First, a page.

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Re: [osol-discuss] Re: GNU ld -shared fails to link filtered symbols on

From: Alan Modra
Subject: Re: [osol-discuss] Re: GNU ld -shared fails to link filtered symbols on Solaris
Date: Tue, 28 Nov 2006 14:40:43 +1030
User-agent: Mutt/1.5.9i

On Mon, Nov 27, 2006 at 05:52:08PM -0800, Rod Evans wrote:
> Alan Modra wrote:
> >On Mon, Nov 27, 2006 at 10:04:42PM +0100, Martin Man wrote:
> >>There seems to be a bug in GNU ld that does not link filter symbols 
> >>properly.
> >
> >I'd hardly call it a bug.  By the sound of things, Sun has made some
> >extensions to ELF that GNU ld doesn't understand.  Someone (you
> >perhaps) needs to teach GNU ld about the proper handling of these
> >"filter symbols".
> I don't think the issue is "filter symbols" (?).  Solaris implements
> filtering with a combination of symbol table entries and associated
> Syminfo section entries.  The symbol table entries for filter symbols
> are ABS, simply because there's no backing implementation to the symbol
> within the same file.  You can't tell, just from the symbol table entry,
> that the symbol represents a filter - that's a Solaris runtime
> abstraction.

Well, OK.

> The question, I think, is why the ABS state of the symbol *definition* is
> inherited by the symbol state of the *reference*.  A reference is
> typically undefined (UNDEF).

Perhaps because the Sys V ABI says:

    The symbol has an absolute value that will not change because of

>From that wording, I don't think it unreasonable that an ABS symbol
in a shared lib should serve as directly defining the value of a
reference outside that lib.  (I don't think it's a particularly good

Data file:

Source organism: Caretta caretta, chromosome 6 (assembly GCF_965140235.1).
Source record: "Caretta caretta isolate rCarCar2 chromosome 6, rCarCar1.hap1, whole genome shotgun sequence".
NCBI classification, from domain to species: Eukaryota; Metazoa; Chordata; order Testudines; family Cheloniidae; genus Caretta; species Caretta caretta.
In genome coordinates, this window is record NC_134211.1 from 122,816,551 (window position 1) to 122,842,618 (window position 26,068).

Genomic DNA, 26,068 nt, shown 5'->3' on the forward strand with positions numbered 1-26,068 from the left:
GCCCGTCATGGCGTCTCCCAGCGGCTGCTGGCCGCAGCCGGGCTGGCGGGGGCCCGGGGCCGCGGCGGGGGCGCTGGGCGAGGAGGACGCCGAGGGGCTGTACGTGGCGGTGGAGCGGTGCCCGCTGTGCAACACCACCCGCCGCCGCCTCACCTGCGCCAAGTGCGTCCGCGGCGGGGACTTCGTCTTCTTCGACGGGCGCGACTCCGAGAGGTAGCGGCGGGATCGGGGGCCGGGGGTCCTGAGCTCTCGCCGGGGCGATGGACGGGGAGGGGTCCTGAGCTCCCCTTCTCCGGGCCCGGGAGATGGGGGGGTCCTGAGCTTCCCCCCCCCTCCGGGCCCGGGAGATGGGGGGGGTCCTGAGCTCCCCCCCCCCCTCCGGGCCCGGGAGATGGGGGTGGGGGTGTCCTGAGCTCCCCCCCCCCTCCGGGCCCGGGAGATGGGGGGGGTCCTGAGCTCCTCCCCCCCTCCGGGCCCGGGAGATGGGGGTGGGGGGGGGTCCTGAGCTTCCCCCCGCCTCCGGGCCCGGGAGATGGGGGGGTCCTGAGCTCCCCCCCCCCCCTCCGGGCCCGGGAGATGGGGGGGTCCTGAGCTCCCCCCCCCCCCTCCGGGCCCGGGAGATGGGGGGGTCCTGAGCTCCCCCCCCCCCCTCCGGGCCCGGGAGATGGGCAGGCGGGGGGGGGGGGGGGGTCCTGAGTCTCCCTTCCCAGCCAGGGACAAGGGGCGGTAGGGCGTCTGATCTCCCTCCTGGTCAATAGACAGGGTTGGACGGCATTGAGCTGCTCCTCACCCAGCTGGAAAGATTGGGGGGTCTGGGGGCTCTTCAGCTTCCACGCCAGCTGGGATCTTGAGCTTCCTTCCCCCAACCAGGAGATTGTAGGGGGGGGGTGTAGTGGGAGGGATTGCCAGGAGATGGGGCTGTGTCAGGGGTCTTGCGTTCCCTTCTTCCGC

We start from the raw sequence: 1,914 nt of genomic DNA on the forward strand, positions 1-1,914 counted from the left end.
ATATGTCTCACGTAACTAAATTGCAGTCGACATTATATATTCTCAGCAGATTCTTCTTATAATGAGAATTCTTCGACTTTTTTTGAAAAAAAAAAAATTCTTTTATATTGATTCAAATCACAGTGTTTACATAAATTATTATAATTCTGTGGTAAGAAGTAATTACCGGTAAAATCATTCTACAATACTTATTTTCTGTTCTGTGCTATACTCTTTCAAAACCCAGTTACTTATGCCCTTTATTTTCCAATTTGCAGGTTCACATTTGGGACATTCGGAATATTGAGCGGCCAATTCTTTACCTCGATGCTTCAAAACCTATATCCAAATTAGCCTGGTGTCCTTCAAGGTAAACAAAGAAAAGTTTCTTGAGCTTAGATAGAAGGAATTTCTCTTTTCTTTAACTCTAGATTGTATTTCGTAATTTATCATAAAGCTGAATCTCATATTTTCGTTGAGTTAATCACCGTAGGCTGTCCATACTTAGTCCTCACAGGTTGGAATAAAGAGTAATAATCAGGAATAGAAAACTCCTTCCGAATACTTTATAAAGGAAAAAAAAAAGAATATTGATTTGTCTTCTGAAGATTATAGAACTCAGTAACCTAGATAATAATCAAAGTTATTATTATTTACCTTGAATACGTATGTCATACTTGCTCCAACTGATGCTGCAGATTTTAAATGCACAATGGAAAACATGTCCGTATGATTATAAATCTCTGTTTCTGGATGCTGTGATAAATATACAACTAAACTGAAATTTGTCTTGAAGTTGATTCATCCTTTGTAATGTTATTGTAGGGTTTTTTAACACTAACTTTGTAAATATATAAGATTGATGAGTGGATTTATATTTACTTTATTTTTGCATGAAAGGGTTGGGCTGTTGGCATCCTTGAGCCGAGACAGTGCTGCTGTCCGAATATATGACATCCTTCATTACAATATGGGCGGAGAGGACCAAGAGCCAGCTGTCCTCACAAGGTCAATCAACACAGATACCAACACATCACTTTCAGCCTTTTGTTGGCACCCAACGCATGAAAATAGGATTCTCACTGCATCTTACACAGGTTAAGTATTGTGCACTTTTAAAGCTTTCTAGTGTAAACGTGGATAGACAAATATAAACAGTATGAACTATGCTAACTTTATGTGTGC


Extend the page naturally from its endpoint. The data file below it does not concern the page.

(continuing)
or useful way to treat ABS symbols in shared libs, but maybe I just
haven't thought enough.)

> With an UNDEF reference, a binding should be established to the
> definition at runtime.  At that point it is the responsibility of the
> runtime linker to enable any filtering.
> When the Solaris linker (ld(1)) builds an object which expresses a
> filter as a dependency, the linker simply reads the symbol table as
> it would any other shared object.  .plt's and .gots are created
> where necessary to form the bindings to the destination function or
> data item.  ld(1) doesn't know, or care, that the object to which it
> is establishing a binding is a filter.  The filtering is all taken
> care of a runtime.

You seem to want some other sort of treatment of ABS symbols, as
needing .plt or .got entries, I presume.  I think that might be OK
too, but may require some redesign of GNU ld.  The trouble is that
GNU ld has just one ABS section internally.  That means that ABS
symbols are lumped together and lose their association with a
particular object file.  I'm reasonably certain that this will cause
you some trouble.

Alan Modra
IBM OzLabs - Linux Technology Centre

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